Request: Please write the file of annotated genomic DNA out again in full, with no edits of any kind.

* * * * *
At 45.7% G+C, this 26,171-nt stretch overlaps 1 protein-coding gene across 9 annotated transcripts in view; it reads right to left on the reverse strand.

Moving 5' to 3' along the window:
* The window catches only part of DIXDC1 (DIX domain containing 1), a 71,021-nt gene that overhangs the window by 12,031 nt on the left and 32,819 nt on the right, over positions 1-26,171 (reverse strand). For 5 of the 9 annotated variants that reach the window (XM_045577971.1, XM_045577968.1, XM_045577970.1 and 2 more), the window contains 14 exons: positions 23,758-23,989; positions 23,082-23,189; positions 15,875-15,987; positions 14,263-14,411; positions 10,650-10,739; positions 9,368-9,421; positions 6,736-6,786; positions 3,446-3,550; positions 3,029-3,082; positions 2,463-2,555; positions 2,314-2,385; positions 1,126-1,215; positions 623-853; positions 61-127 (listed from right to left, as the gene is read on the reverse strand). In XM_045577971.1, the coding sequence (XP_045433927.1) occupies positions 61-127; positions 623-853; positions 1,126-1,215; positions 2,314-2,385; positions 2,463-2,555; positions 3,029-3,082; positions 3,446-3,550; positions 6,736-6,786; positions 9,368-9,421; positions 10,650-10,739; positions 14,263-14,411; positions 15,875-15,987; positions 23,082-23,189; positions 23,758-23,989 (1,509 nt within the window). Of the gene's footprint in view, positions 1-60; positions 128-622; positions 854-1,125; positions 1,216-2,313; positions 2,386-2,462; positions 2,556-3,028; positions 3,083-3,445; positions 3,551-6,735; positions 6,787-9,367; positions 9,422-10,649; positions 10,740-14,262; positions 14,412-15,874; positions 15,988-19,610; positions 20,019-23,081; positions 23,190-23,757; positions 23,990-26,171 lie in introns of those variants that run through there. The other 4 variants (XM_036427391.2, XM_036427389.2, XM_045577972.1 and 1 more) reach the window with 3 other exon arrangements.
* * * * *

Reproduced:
At 45.7% G+C, this 26,171-nt stretch overlaps 1 protein-coding gene across 9 annotated transcripts in view; it reads right to left on the reverse strand.

Moving 5' to 3' along the window:
* The window catches only part of DIXDC1 (DIX domain containing 1), a 71,021-nt gene that overhangs the window by 12,031 nt on the left and 32,819 nt on the right, over positions 1-26,171 (reverse strand). For 5 of the 9 annotated variants that reach the window (XM_045577971.1, XM_045577968.1, XM_045577970.1 and 2 more), the window contains 14 exons: positions 23,758-23,989; positions 23,082-23,189; positions 15,875-15,987; positions 14,263-14,411; positions 10,650-10,739; positions 9,368-9,421; positions 6,736-6,786; positions 3,446-3,550; positions 3,029-3,082; positions 2,463-2,555; positions 2,314-2,385; positions 1,126-1,215; positions 623-853; positions 61-127 (listed from right to left, as the gene is read on the reverse strand). In XM_045577971.1, the coding sequence (XP_045433927.1) occupies positions 61-127; positions 623-853; positions 1,126-1,215; positions 2,314-2,385; positions 2,463-2,555; positions 3,029-3,082; positions 3,446-3,550; positions 6,736-6,786; positions 9,368-9,421; positions 10,650-10,739; positions 14,263-14,411; positions 15,875-15,987; positions 23,082-23,189; positions 23,758-23,989 (1,509 nt within the window). Of the gene's footprint in view, positions 1-60; positions 128-622; positions 854-1,125; positions 1,216-2,313; positions 2,386-2,462; positions 2,556-3,028; positions 3,083-3,445; positions 3,551-6,735; positions 6,787-9,367; positions 9,422-10,649; positions 10,740-14,262; positions 14,412-15,874; positions 15,988-19,610; positions 20,019-23,081; positions 23,190-23,757; positions 23,990-26,171 lie in introns of those variants that run through there. The other 4 variants (XM_036427391.2, XM_036427389.2, XM_045577972.1 and 1 more) reach the window with 3 other exon arrangements.